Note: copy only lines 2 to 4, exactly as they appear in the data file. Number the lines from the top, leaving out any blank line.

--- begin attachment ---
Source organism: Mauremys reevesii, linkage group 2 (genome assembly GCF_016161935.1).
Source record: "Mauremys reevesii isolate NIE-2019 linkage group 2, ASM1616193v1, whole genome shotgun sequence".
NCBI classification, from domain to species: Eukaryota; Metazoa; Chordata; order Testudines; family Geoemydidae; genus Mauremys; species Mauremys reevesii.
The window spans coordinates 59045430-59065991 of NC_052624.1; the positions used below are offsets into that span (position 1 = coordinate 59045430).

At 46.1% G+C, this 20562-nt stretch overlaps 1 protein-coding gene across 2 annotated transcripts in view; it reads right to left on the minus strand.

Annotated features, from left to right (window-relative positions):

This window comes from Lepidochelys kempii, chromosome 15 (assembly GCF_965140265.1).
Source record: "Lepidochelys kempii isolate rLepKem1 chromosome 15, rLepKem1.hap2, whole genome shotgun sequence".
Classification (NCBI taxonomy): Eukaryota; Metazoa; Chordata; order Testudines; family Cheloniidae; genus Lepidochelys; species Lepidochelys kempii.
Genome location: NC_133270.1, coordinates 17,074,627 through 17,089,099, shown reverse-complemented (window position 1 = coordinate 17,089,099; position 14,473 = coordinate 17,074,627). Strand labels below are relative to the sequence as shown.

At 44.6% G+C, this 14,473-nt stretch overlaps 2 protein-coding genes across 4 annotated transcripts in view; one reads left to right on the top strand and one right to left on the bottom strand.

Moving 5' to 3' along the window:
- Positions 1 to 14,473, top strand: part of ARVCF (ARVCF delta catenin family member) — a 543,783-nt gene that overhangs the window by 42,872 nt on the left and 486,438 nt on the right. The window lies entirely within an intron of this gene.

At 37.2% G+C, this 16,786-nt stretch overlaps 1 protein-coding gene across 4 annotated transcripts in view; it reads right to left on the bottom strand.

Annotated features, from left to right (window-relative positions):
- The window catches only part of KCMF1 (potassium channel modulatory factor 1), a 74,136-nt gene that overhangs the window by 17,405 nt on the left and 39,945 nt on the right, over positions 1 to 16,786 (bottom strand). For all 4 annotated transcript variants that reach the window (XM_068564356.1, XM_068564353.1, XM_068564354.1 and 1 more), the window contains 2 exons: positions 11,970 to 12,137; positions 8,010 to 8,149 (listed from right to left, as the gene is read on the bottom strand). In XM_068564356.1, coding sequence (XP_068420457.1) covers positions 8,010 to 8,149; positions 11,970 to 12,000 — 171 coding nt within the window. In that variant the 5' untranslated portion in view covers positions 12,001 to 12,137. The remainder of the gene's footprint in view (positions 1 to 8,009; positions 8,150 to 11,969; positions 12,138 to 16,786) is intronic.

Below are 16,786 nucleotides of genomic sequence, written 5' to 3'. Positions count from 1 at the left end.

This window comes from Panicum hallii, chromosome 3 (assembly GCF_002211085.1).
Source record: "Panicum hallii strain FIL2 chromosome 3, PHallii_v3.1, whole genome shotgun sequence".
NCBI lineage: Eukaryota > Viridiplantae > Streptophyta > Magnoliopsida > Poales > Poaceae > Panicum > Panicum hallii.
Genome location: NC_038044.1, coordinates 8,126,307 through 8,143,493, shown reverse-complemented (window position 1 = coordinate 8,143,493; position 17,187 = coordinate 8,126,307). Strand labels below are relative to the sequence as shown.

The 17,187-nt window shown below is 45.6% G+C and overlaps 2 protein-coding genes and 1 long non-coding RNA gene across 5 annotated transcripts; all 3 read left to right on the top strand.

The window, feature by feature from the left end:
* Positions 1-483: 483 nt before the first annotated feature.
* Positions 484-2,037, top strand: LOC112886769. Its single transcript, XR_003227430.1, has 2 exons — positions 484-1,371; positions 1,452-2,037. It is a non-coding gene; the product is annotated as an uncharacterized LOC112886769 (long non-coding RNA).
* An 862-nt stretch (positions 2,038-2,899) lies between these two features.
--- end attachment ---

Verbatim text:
Source record: "Mauremys reevesii isolate NIE-2019 linkage group 2, ASM1616193v1, whole genome shotgun sequence".
NCBI classification, from domain to species: Eukaryota; Metazoa; Chordata; order Testudines; family Geoemydidae; genus Mauremys; species Mauremys reevesii.
The window spans coordinates 59045430-59065991 of NC_052624.1; the positions used below are offsets into that span (position 1 = coordinate 59045430).